A much better way to build communities which are smaller, but more engaged, is by looking for SaaS solutions that have been designed to allow meaningful conversations with experts, peers, and prospects within your industry to happen, without the noise and distraction that comes with social media. By sharing insights within the community for free, a premium can then be charged to those who wish to have someone apply that knowledge in the form of consultancy, training, or completion of a project.
This provides a great opportunity for startups to carve out a niche and compete with larger, more established companies.
Pedigree of the people, not the pedigree of the company
For many years, people were hired based on the reputation of the established businesses they worked with, or for, in the past. Employees spent a few years at an organisation, before moving to a similarly established firm, to another, climbing the ladder each time, despite them not necessarily being the best person for the job. This is thankfully, no longer the case in many industries, who are now looking beyond the name of a big brand listed on a CV when making hiring decisions. After all, being an established business with a well-known brand does not ensure success anymore - many major companies have recently collapsed - in part due to them not moving with the times.
Technology is once again levelling the playing field, opening up opportunities to those who would have been previously overlooked. It’s not about who you know, how many years of experience you have, or who you rub shoulders with on the golf course. It’s about being able to demonstrate your skills - nothing more, nothing less.
This benefits the companies who hire them as much as the individuals themselves; your business is only as strong as the people within it. It allows startups to select the best people to employ or partner with without the overheads of having someone in the office full-time, such as equipment, pension payments, national insurance, holiday and sick pay.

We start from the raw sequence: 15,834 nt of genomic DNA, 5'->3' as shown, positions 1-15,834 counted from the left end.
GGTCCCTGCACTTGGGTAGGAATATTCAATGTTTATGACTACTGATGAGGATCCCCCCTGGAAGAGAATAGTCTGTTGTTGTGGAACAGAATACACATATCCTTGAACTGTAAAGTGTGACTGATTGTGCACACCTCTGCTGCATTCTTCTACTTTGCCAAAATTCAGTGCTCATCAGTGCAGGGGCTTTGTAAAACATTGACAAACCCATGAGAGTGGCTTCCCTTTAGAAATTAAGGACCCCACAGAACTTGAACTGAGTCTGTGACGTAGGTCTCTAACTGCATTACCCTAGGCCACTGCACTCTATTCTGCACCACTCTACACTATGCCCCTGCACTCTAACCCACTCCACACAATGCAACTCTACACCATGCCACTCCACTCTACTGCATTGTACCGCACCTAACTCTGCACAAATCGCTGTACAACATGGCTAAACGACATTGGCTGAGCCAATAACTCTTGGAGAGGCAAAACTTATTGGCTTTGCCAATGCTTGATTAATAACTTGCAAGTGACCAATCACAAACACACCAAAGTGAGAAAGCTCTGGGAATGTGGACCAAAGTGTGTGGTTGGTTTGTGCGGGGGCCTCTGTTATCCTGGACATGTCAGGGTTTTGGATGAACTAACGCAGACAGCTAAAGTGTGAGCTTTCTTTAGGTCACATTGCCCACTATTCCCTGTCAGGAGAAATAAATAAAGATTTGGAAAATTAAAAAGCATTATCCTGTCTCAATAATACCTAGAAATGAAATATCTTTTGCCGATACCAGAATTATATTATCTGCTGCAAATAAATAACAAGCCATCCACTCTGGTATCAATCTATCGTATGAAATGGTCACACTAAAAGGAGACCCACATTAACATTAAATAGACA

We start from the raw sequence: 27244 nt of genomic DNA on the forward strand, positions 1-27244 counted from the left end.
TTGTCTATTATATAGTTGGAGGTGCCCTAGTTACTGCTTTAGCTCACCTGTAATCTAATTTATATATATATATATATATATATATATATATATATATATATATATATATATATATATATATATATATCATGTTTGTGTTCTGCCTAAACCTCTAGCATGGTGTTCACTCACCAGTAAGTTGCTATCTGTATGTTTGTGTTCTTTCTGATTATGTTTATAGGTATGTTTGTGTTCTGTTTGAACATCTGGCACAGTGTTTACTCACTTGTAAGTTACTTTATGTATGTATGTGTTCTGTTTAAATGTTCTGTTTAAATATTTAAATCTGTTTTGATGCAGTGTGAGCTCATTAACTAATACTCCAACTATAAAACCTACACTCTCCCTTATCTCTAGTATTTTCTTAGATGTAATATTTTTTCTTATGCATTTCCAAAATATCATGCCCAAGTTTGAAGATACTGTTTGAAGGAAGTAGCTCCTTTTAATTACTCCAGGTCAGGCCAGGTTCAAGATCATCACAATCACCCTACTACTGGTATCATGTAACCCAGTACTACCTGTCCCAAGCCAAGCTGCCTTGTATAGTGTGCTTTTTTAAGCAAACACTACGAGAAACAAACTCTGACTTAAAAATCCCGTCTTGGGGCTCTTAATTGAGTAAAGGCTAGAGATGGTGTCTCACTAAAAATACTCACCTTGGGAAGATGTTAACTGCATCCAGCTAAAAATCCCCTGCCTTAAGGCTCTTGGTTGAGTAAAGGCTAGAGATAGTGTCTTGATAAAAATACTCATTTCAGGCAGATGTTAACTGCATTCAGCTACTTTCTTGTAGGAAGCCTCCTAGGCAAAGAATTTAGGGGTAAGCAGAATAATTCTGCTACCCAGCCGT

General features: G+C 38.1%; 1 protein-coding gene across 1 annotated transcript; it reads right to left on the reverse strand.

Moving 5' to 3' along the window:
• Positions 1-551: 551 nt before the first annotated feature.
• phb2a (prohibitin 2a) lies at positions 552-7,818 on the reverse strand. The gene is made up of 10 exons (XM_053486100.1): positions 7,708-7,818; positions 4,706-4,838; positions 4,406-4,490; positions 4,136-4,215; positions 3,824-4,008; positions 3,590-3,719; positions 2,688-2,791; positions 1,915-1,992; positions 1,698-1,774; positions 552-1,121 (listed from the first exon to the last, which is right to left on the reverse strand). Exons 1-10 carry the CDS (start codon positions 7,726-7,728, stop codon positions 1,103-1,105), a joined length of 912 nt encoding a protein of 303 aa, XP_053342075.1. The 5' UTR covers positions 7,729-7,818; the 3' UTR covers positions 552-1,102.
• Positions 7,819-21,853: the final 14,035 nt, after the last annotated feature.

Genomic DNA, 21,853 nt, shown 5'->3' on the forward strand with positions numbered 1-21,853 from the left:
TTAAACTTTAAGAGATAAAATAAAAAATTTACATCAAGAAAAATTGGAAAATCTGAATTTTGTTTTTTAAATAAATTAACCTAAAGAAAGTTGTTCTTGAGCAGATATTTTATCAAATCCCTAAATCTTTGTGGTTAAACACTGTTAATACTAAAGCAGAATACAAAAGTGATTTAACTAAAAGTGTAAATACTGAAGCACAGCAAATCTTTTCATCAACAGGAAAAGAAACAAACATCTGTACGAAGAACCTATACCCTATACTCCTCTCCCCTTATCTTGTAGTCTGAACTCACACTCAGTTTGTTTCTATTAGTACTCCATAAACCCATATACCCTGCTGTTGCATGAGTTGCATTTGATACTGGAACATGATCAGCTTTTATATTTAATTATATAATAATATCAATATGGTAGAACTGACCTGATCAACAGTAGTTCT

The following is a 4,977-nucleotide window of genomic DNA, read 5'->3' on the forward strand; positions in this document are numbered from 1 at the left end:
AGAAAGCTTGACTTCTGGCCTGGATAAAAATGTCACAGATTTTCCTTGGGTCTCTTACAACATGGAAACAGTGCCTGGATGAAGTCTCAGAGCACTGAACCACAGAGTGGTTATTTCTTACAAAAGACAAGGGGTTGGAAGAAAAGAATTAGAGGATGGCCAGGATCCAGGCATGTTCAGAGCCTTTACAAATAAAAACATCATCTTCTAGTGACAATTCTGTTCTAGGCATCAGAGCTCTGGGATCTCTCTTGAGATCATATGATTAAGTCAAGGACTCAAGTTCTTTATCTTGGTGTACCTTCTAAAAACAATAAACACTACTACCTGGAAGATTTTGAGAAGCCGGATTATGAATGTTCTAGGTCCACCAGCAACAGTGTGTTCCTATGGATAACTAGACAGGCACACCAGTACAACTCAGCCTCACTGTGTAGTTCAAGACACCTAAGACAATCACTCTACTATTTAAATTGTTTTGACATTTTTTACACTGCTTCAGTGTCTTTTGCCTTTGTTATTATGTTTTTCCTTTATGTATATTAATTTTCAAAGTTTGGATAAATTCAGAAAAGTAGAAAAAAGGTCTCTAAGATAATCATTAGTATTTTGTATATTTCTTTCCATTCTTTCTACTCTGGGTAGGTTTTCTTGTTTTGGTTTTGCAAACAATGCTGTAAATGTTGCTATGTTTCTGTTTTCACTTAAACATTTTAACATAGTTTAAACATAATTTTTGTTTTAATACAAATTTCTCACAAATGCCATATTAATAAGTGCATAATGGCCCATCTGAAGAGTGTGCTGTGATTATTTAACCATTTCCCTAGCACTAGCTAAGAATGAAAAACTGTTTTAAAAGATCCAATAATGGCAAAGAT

The future of professional services
While the Coronavirus pandemic acted as the powder keg, there was no doubt that it only accelerated what was already going to happen. Better access to technology has given us the freedom to work how we want, when we want, from where we want - and now we’ve had a taste of that freedom, it will be nearly impossible to justify going back to the rigid way of working that comes with the office-based 9-5. A glimpse into a different way of working, alongside a surge of redundancies has been enough to prompt many to start their own businesses; whether it was the final push towards a pipeline dream, or a completely new direction.
Either way, with the right technology, productivity, engagement and collaboration can all be improved. Remote working can be achieved for a high percentage of the workforce, allowing businesses to broaden their horizons when it comes to finding someone who is the right fit.
In addition, over the coming years, more and more Gen-Z will be joining the workforce. These younger, tech-savvy employees bring fresh ideas and new ways of thinking, invigorating tired and outdated processes to make the businesses they join stronger. As digital natives, they have adapted more quickly than most to this new way of working.
The way in which we work may have changed forever. As technology allows knowledge to be democratised, the possibilities for innovative new ways to monetise professional services are endless.